"We thought: perhaps they did the wrong test?" says Ofek. Sure enough, he and his colleagues found the answer when they tested cranberries for an anti-bacterial substance.

He discovered that cranberries contain a heavy molecule, also known as non-dialyzable material or NDM. This molecule, isolated by Ofek and collaborator Professor Nathan Sharon of the Weizmann Institute, seems to coat some bodily surfaces with Teflon-like efficiency, preventing infection-causing agents from taking root. Surprisingly, the NDM has no effect on good bacteria.

More recently in collaboration with other researchers, Ofek discovered that the NDM substance inhibits the flu virus from attaching to cells. This NDM also has a gastrointestinal benefit: it inhibits unhealthy bacteria from attaching to gastric cells, thereby preventing ulcers.

But cranberries don't have to be swallowed to provide benefits. When Ofek explored other properties of the cranberry in collaboration with Professor Ervin Weiss of Hadassah Medical Center, they discovered that the benefits of cranberries extend to the teeth as well; a property of cranberries is that it can reduce the bacteria in the mouth that causes cavities. This find could end up giving current brands of mouthwash a run for their money.

However, Ofek cautions against gargling with cranberry juice. "The cranberry is very tart and acidic, so dentists say it will hurt your teeth. That's why we're isolating the substance that helps, to put in mouthwash."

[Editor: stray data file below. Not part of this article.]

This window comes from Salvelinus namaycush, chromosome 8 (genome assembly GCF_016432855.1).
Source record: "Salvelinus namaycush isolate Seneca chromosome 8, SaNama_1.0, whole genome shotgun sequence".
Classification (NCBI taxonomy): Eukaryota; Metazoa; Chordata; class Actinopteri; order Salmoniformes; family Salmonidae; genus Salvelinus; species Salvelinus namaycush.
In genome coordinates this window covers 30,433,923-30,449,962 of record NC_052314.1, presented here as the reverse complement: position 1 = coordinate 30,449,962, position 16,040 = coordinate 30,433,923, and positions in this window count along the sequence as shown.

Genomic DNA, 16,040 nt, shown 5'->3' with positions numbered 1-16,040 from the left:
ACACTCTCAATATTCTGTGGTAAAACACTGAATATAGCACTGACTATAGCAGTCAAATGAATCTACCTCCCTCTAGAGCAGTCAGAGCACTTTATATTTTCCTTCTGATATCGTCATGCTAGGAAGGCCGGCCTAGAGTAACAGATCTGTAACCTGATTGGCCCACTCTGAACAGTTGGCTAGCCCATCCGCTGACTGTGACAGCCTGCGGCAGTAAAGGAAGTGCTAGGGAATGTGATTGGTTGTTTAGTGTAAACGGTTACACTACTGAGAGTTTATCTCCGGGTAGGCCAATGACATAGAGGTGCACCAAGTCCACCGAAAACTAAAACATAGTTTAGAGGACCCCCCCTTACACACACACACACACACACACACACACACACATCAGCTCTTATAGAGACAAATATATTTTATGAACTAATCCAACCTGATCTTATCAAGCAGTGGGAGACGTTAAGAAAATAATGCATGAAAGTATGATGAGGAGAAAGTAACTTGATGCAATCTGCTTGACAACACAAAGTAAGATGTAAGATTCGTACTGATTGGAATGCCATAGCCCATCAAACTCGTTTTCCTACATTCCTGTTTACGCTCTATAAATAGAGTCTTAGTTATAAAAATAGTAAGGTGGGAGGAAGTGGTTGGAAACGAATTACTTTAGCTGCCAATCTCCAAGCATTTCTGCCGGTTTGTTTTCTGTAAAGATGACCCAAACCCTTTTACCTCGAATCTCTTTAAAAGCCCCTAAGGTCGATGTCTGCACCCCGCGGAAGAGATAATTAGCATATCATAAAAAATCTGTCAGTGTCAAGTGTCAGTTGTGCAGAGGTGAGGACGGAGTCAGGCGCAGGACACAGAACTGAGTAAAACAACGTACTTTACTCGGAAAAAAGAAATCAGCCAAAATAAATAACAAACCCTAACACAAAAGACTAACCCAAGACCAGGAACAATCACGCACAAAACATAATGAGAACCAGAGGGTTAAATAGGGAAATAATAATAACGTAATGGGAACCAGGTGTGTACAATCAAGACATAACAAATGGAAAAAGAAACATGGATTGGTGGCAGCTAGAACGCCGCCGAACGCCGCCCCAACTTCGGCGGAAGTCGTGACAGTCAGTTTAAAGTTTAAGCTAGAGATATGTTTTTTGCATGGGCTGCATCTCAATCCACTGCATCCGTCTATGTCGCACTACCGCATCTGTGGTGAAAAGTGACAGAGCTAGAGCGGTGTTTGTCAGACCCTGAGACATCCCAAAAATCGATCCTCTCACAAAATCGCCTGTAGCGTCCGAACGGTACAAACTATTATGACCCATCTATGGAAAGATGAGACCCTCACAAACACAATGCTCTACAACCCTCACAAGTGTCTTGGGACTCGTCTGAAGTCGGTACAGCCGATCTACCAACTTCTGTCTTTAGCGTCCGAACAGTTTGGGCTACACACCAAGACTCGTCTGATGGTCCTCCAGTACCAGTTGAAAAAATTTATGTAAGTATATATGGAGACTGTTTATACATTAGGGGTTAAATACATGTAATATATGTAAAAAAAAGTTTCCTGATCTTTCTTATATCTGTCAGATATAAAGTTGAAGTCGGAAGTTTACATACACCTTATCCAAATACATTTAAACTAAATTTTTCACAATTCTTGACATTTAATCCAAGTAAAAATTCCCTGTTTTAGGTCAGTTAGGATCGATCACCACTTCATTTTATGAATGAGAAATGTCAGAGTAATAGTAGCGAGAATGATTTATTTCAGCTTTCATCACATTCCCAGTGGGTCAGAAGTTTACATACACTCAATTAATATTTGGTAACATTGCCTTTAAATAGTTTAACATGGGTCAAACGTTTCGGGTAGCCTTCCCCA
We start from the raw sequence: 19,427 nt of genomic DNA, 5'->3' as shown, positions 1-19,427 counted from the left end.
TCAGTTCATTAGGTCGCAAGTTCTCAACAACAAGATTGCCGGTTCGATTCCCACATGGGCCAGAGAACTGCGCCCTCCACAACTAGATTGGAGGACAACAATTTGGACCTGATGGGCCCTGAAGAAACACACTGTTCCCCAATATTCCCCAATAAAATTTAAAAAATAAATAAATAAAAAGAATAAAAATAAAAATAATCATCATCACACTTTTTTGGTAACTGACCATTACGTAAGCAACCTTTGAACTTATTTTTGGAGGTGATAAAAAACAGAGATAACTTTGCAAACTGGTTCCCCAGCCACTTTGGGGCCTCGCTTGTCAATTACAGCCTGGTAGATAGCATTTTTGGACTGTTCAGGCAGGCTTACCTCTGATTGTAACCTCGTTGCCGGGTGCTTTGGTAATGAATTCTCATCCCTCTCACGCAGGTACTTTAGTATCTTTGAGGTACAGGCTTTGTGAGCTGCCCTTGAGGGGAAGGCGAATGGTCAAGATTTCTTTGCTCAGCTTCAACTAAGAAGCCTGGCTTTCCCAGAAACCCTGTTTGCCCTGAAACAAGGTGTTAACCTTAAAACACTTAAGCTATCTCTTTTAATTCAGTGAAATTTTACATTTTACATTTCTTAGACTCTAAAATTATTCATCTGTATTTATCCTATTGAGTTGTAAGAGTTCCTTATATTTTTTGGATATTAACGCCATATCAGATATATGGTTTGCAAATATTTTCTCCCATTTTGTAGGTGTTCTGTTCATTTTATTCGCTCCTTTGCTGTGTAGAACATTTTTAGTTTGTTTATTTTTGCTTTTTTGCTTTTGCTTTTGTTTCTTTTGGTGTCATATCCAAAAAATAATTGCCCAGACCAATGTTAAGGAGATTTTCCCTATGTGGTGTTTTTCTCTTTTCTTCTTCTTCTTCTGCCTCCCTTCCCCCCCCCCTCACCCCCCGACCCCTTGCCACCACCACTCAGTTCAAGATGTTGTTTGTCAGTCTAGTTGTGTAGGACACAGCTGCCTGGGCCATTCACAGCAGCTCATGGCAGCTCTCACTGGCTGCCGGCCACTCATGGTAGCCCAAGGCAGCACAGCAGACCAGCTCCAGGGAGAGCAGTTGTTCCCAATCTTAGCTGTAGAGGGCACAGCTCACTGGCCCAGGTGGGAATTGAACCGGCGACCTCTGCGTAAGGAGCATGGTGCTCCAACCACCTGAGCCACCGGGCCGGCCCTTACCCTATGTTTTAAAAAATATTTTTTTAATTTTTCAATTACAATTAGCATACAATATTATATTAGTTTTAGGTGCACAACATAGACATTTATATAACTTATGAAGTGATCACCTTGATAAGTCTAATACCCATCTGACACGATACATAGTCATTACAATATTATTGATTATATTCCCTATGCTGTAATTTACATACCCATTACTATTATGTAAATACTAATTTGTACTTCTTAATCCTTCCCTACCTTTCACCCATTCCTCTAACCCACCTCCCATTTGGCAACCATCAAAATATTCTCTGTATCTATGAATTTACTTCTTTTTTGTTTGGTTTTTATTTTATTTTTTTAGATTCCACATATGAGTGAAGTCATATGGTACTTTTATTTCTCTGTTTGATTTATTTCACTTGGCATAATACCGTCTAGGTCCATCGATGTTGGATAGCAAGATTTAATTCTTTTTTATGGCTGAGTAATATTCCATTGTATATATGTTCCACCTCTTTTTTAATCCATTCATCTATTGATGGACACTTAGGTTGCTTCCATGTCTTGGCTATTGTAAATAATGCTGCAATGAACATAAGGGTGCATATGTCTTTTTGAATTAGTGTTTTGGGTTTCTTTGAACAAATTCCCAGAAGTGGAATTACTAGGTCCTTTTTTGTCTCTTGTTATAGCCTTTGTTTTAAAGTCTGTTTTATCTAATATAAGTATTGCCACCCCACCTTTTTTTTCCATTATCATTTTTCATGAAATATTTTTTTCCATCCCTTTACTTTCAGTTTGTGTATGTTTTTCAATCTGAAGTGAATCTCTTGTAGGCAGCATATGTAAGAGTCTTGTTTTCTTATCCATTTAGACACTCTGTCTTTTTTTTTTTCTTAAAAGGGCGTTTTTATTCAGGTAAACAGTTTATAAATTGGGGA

This substance has been patented by Ramot, TAU's technology transfer company, and is currently the subject of negotiations with companies and investors.

Ramot is also commercializing this active substance in pill form, for people who don't like to drink cranberry juice but want to reap the benefits.

Ofek's work isn't done: he's still investigating the cranberry for further health benefits, and to see if it can also help men. While he acknowledges that other fruits may also contain healing properties that are waiting to be explored, Ofek also says that in comparison to other fruits, "Cranberries are unique." And since his research was publicized, cranberry juice consumption has gone up. "The sales of cranberry juice were tripled since our study," says Ofek.

Monday, January 12, 2009

IBM microscope 100 million times stronger than MRI

BM Research on Monday announced that it has built a new nanoscale microscope capable of creating images with 100 million times finer resolution than existing MRI technology. The project was made possible through a process called magnetic resonance force microscopy, which, according to IBM, detects "ultra-small magnetic forces. The technique is said to be able to "see" beneath surfaces and be safe for sensitive biological materials.

IBM said that it ran a test using the new system that established for the first time, magnetic resonance imaging on nanometer-scale items. By running it on a tobacco mosaic virus that is 18 nanometers across--18 billionths of a meter--the new system achieved resolution down to four nanometers.
According to IBM Research, this is an image of the most important features of a magnetic resonance force microscope: 'An ultrasensitive silicon cantilever detects the tiny magnetic force between a nanoscale magnetic tip--green--and the hydrogen nuclei present in the virus particles placed at the end of the cantilever--blue, seen in the reflection. Nanoscale magnetic resonance imaging is achieved by manipulating the hydrogen nuclei in the sample with a radiofrequency magnetic field generated by a 'microwire'--red. A sensitivity improvement of 100 million is achieved compared to conventional magnetic resonance imaging.'